WASHINGTON – On the eve of the last two Democratic primaries, aides for New York Sen. Hillary Rodham Clinton appeared Monday to be making plans to scale down her campaign, giving her time to decide in the coming days whether to end it or to stage a comeback.
While Illinois Sen. Barack Obama plans to spend election night in St. Paul, Minn., where Republicans will hold their convention, Clinton intends to return home to New York. Her campaign has scheduled no events beyond a speech Wednesday in Washington. Clinton aides considered and rejected a plan to have her campaign later this week in states that will be important in the general election.
She isn’t withdrawing, a Clinton aide said, “but we’re slowing down this process.”
With voters in South Dakota and Montana set to end the five-month primary season today, Clinton campaigned as if it were any other day, but her husband telegraphed that the race might be wrapping up.
“This may be the last day I’m ever involved in a campaign of this kind,” said former President Clinton in Milbank, S.D. “I thought I was out of politics, till Hillary decided to run. But it has been one of the greatest honors of my life to go around and campaign for her for president.”
Clinton and Obama both picked up superdelegates Monday. Obama was 41.5 delegates shy of the 2,118 needed to clinch the Democrats’ nomination, while Clinton was 200.5 away, according to the Associated Press tally.
In a significant gain for Obama, Rep. James Clyburn, D-S.C., an influential voice in the black community, told the Associated Press that he would endorse the Illinois senator.
Although the Clinton campaign seemed poised to enter a more subdued phase, it did not seem on the verge of going out of business. During a conference call with top donors Monday, campaign officials Harold Ickes, Jonathan Mantz and others appealed to them to stick with her.
During the call, Clinton officials said the nomination was not beyond her reach.
Superdelegates are free to change their minds and switch allegiance, officials said, a hint that Clinton might stay in the race. Shutting down the campaign now is impractical, said a Clinton aide. For one thing, Texas Democrats are meeting Friday and Saturday to allocate 67 delegates. With about 1,500 Clinton supporters due to attend, it would be a disservice to them for Clinton to drop her candidacy now, he said.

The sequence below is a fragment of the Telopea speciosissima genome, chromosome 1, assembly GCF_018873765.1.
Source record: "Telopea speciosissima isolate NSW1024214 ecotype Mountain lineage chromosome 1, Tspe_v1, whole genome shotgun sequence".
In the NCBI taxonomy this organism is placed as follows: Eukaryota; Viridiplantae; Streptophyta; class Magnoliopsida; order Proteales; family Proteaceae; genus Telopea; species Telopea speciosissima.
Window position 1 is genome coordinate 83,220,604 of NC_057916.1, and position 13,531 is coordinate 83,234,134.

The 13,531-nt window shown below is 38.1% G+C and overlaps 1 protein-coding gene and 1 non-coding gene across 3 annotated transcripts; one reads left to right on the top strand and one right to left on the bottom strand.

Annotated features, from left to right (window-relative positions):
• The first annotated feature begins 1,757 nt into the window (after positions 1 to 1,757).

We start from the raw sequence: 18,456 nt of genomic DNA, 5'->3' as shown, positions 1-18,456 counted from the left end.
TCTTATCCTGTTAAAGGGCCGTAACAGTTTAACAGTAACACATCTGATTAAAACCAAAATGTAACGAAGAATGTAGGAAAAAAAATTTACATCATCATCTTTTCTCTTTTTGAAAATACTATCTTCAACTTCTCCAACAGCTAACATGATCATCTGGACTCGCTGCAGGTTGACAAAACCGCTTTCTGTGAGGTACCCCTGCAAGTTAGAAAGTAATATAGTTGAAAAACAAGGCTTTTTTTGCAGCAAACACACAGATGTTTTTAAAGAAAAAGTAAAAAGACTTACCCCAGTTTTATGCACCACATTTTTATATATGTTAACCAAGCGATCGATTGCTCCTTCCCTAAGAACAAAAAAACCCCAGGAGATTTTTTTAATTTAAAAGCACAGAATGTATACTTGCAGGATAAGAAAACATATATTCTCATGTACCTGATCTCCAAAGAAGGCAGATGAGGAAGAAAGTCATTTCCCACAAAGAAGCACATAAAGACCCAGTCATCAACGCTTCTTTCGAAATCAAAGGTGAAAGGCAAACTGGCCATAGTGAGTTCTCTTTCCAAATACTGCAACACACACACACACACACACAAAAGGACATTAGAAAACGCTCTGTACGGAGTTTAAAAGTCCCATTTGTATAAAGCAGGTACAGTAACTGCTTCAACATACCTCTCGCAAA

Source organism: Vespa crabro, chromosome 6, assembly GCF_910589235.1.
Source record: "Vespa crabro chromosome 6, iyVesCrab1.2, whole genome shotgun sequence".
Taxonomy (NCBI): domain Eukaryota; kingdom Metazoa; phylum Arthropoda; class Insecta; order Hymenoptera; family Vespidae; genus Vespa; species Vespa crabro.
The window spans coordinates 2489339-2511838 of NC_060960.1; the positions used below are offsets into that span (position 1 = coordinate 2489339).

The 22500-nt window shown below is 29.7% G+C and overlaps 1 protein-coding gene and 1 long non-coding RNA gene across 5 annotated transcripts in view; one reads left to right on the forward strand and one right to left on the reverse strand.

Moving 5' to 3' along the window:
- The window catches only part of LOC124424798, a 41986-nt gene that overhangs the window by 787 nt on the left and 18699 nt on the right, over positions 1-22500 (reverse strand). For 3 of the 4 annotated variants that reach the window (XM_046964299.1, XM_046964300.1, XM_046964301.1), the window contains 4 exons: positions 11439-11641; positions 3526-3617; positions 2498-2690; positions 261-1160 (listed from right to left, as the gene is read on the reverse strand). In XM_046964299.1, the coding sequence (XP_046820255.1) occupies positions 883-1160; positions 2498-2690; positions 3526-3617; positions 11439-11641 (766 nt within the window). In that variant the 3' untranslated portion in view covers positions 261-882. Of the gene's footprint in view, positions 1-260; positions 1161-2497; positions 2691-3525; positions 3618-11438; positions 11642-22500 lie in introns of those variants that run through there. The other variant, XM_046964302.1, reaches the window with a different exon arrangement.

“There is a lot of indebtedness to people like that – to fundraisers and unions,” the aide said.
After the elections today, Clinton will spend a few days reviewing her options and talking to superdelegates, supporters and donors, said aides.
At a rally in a high school in rural Yankton, S.D., on Monday, Clinton talked about entering “a new phase in the campaign” and said she would try to coax superdelegates to her side.
“I will be spending the coming days making my case to those delegates,” she said.
Clinton argued that she has won “the swing states and the swing voters that Democrats must win to take back the White House.” And she pointed to polls that show her beating the presumptive Republican nominee, Arizona Sen. John McCain.
Clinton officials conceded in the conference call that she faced steep odds. But one donor who took part said a victory was still achievable. One scenario hinges on Clinton mounting an appeal of a Democratic Party rules committee decision that stripped her of four delegates in Michigan. If she prevails, the donor said, that might persuade some superdelegates to change their minds and support her.
Yet some political analysts believe the contest is over and that Clinton needs to accept the verdict.
“For all intents and purposes everyone – except her campaign – realized it was over the day of the North Carolina primary. It’s just been pro forma since then,” said John Anzalone, a Democratic strategist who is neutral in the race.
“At this point, if she keeps fighting, it’s not really the damage she does to Obama, it’s the damage she does to herself. I think the Clintons are smart enough people to realize that if she’s going to have a future, it’s going to be one of helping Obama get elected, not being some kind of spoiler or poor sport.”
Obama hopes to clinch the nomination Wednesday.
“You know, I think there are a lot of superdelegates who are waiting for the last couple of contests, but I think that they’re going to be making decisions fairly quickly after that,” Obama told reporters in Waterford, Mich. “My sense is between Tuesday and Wednesday we have a good chance of getting the number that we need to achieve the nomination.”